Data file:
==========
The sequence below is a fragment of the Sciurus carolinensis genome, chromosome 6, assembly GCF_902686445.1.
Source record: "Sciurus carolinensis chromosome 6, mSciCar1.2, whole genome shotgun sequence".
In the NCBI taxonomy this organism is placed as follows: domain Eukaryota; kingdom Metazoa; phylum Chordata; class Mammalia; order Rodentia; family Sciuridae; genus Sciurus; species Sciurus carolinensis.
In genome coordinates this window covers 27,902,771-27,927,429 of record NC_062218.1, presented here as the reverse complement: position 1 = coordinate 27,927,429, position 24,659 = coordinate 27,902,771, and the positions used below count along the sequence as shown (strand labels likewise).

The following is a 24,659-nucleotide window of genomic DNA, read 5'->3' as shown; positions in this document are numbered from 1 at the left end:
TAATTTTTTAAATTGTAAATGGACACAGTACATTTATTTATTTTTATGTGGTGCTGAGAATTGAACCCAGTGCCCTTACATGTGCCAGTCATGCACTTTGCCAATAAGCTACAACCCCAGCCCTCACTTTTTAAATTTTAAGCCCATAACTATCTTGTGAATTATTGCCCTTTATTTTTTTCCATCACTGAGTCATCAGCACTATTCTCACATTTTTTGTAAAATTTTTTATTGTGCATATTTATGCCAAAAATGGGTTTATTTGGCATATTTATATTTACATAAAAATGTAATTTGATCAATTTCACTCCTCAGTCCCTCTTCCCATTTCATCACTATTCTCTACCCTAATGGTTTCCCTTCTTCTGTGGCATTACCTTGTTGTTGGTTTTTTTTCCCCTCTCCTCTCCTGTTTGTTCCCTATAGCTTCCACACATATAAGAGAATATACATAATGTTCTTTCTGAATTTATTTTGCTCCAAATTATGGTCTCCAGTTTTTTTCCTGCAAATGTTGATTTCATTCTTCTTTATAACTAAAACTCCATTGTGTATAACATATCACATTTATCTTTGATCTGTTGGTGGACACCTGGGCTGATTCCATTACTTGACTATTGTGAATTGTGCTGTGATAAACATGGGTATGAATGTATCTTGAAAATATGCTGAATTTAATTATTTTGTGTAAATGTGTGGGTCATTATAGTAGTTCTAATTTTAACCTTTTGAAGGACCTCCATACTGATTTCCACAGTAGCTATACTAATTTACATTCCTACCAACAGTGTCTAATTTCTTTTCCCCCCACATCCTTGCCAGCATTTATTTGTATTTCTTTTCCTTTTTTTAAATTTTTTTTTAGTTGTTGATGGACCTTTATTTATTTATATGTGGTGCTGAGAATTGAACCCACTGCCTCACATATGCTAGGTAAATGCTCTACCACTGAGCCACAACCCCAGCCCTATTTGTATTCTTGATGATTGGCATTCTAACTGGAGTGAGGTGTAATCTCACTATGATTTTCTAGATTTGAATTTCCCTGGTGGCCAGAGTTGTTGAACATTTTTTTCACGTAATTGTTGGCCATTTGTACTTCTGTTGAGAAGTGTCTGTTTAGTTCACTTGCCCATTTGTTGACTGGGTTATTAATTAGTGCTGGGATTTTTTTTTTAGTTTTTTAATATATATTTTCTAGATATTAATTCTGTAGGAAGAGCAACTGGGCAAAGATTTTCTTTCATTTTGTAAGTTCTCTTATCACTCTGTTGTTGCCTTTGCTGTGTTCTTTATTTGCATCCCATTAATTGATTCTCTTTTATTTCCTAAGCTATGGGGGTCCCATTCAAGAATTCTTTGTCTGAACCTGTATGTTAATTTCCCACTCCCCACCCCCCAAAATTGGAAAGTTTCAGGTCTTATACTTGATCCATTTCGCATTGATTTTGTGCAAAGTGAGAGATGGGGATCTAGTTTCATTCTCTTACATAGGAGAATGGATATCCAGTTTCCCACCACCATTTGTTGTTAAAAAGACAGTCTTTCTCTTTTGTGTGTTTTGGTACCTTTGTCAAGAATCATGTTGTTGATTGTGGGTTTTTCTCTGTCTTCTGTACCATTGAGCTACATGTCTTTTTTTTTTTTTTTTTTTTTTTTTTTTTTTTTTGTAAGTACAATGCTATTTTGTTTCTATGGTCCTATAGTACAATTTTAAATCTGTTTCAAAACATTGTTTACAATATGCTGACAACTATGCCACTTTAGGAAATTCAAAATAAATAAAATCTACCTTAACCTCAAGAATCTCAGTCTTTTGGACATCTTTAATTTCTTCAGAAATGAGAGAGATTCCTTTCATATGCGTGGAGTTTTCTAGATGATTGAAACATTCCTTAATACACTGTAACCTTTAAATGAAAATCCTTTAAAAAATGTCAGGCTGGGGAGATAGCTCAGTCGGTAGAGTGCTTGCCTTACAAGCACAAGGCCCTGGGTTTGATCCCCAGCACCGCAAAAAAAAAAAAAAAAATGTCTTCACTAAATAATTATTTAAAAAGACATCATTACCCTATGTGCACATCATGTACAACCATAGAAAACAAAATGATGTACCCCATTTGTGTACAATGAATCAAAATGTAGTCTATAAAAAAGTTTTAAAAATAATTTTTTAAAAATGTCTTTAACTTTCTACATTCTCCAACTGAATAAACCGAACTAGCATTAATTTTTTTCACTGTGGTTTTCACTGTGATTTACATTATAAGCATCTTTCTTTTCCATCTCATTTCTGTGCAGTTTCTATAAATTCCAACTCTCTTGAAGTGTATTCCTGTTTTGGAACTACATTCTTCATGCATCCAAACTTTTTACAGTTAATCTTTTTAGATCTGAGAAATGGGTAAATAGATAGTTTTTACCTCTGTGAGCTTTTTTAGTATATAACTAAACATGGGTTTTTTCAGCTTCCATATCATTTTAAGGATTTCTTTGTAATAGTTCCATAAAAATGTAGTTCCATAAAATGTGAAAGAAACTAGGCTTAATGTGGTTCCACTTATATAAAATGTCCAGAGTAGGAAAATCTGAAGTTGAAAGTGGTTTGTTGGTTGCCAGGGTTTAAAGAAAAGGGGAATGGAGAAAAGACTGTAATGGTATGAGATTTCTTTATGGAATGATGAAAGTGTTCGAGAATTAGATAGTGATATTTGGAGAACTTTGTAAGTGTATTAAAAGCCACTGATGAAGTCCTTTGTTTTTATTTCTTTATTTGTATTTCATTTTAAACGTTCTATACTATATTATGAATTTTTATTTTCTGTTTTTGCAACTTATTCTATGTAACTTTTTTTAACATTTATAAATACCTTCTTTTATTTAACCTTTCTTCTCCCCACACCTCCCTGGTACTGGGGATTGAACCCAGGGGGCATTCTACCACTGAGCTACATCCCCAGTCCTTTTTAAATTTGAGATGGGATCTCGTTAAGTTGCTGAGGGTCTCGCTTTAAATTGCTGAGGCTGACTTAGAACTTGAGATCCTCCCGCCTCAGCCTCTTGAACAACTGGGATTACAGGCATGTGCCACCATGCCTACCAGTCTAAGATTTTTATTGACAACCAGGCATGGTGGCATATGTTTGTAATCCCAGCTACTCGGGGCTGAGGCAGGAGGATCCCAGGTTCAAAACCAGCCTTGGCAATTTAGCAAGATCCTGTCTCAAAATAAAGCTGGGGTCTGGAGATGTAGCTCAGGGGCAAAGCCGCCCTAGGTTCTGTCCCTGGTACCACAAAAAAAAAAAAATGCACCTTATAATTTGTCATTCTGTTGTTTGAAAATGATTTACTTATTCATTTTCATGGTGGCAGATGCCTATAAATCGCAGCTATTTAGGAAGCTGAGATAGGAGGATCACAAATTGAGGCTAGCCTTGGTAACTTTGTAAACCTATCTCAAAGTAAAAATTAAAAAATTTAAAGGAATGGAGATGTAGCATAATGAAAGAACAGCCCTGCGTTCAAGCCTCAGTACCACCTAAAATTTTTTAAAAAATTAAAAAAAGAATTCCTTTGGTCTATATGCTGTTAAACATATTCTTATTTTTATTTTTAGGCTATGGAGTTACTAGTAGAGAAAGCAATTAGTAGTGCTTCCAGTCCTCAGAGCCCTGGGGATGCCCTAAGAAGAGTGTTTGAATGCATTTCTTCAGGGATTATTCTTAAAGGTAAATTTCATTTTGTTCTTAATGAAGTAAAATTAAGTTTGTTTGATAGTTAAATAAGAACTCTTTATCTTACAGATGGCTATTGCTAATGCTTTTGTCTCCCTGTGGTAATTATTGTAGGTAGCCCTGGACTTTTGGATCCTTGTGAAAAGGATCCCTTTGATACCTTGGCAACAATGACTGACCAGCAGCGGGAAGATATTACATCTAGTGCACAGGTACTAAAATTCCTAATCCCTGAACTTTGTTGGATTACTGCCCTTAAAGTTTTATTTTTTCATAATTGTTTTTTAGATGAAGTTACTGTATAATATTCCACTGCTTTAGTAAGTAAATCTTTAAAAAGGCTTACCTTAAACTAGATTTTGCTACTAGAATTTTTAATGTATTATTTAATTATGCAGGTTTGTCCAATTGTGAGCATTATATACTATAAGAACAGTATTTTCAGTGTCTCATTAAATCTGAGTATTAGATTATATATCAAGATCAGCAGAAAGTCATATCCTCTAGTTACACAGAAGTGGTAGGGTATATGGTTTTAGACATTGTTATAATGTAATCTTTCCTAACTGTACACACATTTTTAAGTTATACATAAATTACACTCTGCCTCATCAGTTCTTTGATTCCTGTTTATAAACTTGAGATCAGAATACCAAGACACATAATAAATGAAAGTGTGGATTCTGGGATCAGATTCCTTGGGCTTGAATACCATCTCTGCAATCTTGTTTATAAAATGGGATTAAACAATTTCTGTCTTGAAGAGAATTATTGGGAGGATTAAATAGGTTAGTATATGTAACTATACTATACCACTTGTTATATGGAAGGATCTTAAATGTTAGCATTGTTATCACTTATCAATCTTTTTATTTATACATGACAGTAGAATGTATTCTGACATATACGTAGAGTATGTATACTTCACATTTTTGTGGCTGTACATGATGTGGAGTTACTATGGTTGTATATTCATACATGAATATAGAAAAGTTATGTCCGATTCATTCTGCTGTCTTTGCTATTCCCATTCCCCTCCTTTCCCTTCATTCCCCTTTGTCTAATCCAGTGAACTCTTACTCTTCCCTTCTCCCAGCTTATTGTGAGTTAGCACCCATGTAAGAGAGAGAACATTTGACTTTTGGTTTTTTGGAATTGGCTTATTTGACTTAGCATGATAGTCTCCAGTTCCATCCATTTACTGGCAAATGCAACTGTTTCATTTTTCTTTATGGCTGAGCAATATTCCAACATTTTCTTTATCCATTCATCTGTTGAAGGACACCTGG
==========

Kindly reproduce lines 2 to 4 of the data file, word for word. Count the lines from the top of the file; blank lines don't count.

Source record: "Sciurus carolinensis chromosome 6, mSciCar1.2, whole genome shotgun sequence".
In the NCBI taxonomy this organism is placed as follows: domain Eukaryota; kingdom Metazoa; phylum Chordata; class Mammalia; order Rodentia; family Sciuridae; genus Sciurus; species Sciurus carolinensis.
In genome coordinates this window covers 27,902,771-27,927,429 of record NC_062218.1, presented here as the reverse complement: position 1 = coordinate 27,927,429, position 24,659 = coordinate 27,902,771, and the positions used below count along the sequence as shown (strand labels likewise).